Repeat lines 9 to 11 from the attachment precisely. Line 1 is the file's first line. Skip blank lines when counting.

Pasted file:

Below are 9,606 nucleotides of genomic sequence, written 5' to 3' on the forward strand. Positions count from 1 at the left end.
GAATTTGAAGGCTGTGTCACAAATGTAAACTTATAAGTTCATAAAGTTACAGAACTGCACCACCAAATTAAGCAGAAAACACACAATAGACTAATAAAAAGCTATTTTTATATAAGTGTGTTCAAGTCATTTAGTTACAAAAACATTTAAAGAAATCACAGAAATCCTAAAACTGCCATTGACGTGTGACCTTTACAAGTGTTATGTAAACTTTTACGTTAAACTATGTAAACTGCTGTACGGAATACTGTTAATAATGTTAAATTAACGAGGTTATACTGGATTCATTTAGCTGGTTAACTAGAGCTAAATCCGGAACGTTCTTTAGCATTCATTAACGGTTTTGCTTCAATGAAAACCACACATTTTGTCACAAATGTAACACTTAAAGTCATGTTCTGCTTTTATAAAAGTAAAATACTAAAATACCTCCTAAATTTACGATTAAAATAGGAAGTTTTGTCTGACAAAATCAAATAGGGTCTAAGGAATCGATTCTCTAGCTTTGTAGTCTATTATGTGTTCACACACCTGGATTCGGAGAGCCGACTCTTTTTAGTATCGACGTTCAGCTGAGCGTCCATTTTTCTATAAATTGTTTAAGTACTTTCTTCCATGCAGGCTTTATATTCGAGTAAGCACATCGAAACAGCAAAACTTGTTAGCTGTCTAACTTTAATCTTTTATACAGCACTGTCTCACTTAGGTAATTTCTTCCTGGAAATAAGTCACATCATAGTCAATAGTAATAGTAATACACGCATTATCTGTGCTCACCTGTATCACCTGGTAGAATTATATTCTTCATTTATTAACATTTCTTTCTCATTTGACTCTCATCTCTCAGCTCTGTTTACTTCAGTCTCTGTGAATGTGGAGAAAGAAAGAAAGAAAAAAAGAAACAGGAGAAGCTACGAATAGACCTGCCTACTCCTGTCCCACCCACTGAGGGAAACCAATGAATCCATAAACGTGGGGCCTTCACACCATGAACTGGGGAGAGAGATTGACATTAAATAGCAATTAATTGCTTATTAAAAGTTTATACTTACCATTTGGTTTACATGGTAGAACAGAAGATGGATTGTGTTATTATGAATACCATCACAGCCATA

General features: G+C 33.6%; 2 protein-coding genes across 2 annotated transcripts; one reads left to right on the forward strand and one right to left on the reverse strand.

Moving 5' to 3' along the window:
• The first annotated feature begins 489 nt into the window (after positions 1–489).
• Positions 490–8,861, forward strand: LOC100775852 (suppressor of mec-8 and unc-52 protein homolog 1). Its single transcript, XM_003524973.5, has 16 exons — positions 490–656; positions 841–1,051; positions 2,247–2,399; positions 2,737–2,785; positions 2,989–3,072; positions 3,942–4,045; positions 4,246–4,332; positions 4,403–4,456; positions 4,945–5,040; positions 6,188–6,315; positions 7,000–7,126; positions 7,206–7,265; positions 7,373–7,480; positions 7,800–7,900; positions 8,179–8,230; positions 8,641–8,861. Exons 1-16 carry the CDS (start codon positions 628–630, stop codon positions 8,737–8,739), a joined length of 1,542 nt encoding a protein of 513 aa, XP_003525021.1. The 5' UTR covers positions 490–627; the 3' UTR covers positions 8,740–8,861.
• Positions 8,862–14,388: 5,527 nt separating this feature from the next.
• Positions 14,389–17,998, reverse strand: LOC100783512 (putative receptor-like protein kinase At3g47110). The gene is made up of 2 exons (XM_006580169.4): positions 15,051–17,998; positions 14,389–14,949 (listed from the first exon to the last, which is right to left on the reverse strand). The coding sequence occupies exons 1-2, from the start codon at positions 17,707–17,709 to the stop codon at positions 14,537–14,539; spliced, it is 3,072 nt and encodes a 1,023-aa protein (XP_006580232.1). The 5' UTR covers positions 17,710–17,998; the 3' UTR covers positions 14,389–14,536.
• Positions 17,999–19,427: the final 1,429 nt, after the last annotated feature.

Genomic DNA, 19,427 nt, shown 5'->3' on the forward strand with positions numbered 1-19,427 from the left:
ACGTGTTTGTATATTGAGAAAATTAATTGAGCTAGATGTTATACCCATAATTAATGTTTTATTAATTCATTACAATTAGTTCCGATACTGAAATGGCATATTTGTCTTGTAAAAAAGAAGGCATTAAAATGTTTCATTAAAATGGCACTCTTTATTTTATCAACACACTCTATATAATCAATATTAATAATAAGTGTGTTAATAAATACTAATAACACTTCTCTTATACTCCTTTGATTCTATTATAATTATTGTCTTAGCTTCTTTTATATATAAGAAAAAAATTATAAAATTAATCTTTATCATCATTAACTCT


• Positions 17,999–19,427: the final 1,429 nt, after the last annotated feature.

Genomic DNA, 19,427 nt, shown 5'->3' on the forward strand with positions numbered 1-19,427 from the left:
ACGTGTTTGTATATTGAGAAAATTAATTGAGCTAGATGTTATACCCATAATTAATGTTTTATTAATTCATTACAATTAGTTCCGATACTGAAATGGCATATTTGTCTTGTAAAAAAGAAGGCATTAAAATGTTTCATTAAAATGGCACTCTTTATTTTATCAACACACTCTATATAATCAATATTAATAATAAGTGTGTTAATAAATACTAATAACACTTCTCTTATACTCCTTTGATTCTATTATAATTATTGTCTTAGCTTCTTTTATATATAAGAAAAAAATTATAAAATTAATCTTTATCATCATTAACTCT